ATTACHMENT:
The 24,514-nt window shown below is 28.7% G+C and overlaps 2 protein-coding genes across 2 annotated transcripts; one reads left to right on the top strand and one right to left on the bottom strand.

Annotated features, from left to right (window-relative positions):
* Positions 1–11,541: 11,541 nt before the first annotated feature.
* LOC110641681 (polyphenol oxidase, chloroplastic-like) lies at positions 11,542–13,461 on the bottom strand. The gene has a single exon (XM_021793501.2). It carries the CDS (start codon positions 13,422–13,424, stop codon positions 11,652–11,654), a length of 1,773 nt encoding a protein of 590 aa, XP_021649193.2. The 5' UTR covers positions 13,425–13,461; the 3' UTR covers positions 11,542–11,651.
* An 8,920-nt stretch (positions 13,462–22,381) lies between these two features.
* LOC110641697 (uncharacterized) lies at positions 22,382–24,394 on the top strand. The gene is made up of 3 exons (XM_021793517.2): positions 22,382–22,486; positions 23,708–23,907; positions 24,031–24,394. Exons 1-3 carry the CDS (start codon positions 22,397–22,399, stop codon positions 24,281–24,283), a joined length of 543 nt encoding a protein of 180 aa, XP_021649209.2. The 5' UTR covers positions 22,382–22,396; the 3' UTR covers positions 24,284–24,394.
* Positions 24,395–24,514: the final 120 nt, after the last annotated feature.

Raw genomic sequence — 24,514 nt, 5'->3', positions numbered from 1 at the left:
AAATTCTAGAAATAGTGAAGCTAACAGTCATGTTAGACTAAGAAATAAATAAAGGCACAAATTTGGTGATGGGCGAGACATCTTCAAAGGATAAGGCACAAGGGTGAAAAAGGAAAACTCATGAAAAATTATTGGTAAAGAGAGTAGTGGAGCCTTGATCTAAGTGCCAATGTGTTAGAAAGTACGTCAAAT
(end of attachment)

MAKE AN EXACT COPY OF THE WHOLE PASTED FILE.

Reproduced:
The 24,514-nt window shown below is 28.7% G+C and overlaps 2 protein-coding genes across 2 annotated transcripts; one reads left to right on the top strand and one right to left on the bottom strand.

Annotated features, from left to right (window-relative positions):
* Positions 1–11,541: 11,541 nt before the first annotated feature.
* LOC110641681 (polyphenol oxidase, chloroplastic-like) lies at positions 11,542–13,461 on the bottom strand. The gene has a single exon (XM_021793501.2). It carries the CDS (start codon positions 13,422–13,424, stop codon positions 11,652–11,654), a length of 1,773 nt encoding a protein of 590 aa, XP_021649193.2. The 5' UTR covers positions 13,425–13,461; the 3' UTR covers positions 11,542–11,651.
* An 8,920-nt stretch (positions 13,462–22,381) lies between these two features.
* LOC110641697 (uncharacterized) lies at positions 22,382–24,394 on the top strand. The gene is made up of 3 exons (XM_021793517.2): positions 22,382–22,486; positions 23,708–23,907; positions 24,031–24,394. Exons 1-3 carry the CDS (start codon positions 22,397–22,399, stop codon positions 24,281–24,283), a joined length of 543 nt encoding a protein of 180 aa, XP_021649209.2. The 5' UTR covers positions 22,382–22,396; the 3' UTR covers positions 24,284–24,394.
* Positions 24,395–24,514: the final 120 nt, after the last annotated feature.

Raw genomic sequence — 24,514 nt, 5'->3', positions numbered from 1 at the left:
AAATTCTAGAAATAGTGAAGCTAACAGTCATGTTAGACTAAGAAATAAATAAAGGCACAAATTTGGTGATGGGCGAGACATCTTCAAAGGATAAGGCACAAGGGTGAAAAAGGAAAACTCATGAAAAATTATTGGTAAAGAGAGTAGTGGAGCCTTGATCTAAGTGCCAATGTGTTAGAAAGTACGTCAAAT